He died during the night, alone, curled in the dark near the woodpile where he had spent nearly all his life, and when the children found his body in the morning they wept. He had been so ill the day before that they had each visited him alone, in the evening, to say farewell, but in the morning when they found him dead they wept. The girl who owned him, if one creature can be said to own another, retreated to her room and closed the door. Of her two younger brothers one could not be consoled and the other ate his breakfast in silence.
When the time came for school the three children silently donned their jackets and gathered their books and walked up the hill to the bus. Their mother walked with them. When she returned to the house she dug a hole near the camellia tree and her husband laid the animal to rest and she covered him with moist soil and heavy stones. They paused then, the woman and the man, staring at the little cairn, thinking of the short lives of pets, of the tears of children, of the feeble explanations of death and of the soul and of spirit; and then they parted, she to her work and he to his, and so ended a bad morning for that family.
Yet the man kept thinking of the animal, whom he’d liked and often fed, the girl often forgetting to do so and growing annoyed when reminded, just as she grew annoyed when reminded to bathe the creature and change his bedding, grimy tasks she detested and delayed. But sometimes she would bathe the animal in the kitchen and he would explore the vast country of the towel and venture to its borders and sniff curiously at new smells, big smells, mysterious smells. Once the girl bathed the creature outside in the summer grass, and never was the animal so delighted, so inquisitive, so washed with bright air and new smells as that day; the only day the man had ever seen the animal squirm adamantly against returning to his place by the woodpile, the one place that was absolutely his, a place riven with the scent of cedar and pine and fir, and arranged in such a way that all children passing to and from the carnival of the basement paused by the woodpile to pay their respects to Rascal, who rose to their salty fingers like fish to flies.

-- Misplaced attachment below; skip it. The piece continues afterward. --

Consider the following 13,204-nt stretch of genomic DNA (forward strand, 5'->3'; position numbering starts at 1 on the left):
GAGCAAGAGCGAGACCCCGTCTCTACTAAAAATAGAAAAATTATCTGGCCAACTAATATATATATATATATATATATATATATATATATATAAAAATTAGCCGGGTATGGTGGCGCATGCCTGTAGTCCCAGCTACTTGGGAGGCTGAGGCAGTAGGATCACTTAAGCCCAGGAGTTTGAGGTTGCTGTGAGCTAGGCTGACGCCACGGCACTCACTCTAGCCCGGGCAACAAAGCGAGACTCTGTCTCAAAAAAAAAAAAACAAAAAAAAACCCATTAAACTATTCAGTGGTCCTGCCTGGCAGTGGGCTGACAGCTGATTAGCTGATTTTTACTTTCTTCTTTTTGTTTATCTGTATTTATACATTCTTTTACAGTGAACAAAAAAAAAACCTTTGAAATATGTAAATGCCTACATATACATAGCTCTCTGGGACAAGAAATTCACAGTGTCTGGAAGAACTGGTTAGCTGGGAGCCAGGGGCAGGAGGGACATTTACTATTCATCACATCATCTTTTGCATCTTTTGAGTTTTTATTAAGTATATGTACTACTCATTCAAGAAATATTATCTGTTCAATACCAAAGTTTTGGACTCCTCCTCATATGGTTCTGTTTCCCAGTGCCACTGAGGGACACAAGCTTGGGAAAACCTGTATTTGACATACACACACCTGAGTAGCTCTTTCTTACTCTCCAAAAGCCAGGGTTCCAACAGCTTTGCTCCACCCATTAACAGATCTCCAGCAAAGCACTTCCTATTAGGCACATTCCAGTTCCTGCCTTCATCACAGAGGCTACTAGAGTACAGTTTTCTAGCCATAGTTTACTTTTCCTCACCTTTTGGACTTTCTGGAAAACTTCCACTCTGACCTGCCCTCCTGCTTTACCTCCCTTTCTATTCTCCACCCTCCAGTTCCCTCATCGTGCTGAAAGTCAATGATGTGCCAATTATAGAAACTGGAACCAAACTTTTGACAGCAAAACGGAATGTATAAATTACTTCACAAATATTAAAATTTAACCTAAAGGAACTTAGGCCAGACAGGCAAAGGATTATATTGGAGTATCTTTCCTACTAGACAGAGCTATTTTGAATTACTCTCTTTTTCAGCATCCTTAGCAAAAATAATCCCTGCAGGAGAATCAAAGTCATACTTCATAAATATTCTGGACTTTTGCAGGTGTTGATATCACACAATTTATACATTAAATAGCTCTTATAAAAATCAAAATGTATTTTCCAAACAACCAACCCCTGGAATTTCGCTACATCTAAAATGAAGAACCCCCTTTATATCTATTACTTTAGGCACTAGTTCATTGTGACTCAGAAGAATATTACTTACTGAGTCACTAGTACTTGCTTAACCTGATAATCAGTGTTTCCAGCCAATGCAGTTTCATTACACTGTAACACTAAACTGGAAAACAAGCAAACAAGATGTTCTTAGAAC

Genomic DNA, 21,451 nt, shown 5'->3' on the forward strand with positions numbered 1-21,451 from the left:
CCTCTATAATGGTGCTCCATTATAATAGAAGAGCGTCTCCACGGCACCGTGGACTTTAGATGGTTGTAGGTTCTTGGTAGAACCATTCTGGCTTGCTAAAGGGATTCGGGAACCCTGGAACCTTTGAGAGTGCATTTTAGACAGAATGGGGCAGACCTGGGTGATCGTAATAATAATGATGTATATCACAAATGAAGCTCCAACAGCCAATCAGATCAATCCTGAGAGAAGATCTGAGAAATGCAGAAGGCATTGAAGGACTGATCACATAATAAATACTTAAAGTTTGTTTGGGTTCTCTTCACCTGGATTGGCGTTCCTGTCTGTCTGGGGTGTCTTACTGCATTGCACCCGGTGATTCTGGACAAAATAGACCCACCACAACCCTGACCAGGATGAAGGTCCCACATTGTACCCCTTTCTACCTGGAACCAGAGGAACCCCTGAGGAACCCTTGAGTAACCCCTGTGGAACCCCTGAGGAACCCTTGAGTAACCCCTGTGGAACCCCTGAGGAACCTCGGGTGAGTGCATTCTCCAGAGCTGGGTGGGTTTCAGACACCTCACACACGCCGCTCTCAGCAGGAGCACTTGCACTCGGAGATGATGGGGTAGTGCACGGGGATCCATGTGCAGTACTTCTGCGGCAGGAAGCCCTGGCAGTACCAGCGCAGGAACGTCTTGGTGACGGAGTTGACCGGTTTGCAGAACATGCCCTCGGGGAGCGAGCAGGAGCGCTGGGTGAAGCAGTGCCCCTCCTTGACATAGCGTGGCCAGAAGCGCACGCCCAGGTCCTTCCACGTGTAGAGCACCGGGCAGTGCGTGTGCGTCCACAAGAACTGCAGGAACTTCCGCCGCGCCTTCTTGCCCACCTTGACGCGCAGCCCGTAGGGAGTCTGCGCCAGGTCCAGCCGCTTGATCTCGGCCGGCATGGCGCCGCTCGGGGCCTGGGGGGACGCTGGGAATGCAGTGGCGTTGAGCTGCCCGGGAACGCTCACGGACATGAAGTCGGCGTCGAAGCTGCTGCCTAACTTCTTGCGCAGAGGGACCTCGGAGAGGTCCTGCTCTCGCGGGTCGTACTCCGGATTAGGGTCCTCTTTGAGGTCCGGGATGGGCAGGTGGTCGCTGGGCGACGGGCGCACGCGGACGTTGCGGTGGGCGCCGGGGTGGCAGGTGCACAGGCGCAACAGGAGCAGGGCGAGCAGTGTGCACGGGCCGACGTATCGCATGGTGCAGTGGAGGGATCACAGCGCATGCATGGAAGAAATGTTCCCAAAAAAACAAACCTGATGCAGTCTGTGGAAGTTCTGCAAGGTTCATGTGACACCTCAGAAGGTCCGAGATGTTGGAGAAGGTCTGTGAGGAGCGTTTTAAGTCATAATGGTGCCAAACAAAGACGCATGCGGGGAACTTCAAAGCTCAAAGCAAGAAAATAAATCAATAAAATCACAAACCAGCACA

But he died, curled there by the woodpile, and we buried him by the camellia tree, and nothing I say to my daughter assuages her conviction that Rascal is utterly gone, his energy dissolved, his inquisitive spirit only a memory.
“His energy travels on in ways we don’t understand,” I say.
“But you don’t know that,” she says. “You only believe it.”
“I believe it deep in my bones,” I say.
“I don’t,” she says, and she retreats to her room and closes the door.
I have faith in his unlost energy and she has none. This eats at me, for soon enough her grandparents will die, and a neighbor, and a teacher, and the sister of a kid on the bus, and a kid who used to be in her Sunday school class, and then eventually her father will die, before she does if he is lucky, for which odd blessing he prays daily.
Today her pet rat Rascal, tomorrow everything else she loves, and if she cannot believe that who Rascal is somehow outlives what he was, how will she live? Without that hope in the intricate holy necessary of life to death, how will she love?
Last year my wife went on a tree-pruning bender in our yard, reducing our trees to skinny naked skeletons of their former hairy exuberance. The camellia above Rascal was cut to the bone and we thought it was dead. But a few weeks ago out struggled green nubs that unfurled into gleaming mobs of leaves, and now the tree is thriving, albeit in different form.
So is Rascal — somehow.
But how can I teach that to my daughter?
Brian Doyle is the editor of Portland Magazine and the author of Saints Passionate and Peculiar, published by Saint Mary’s Press.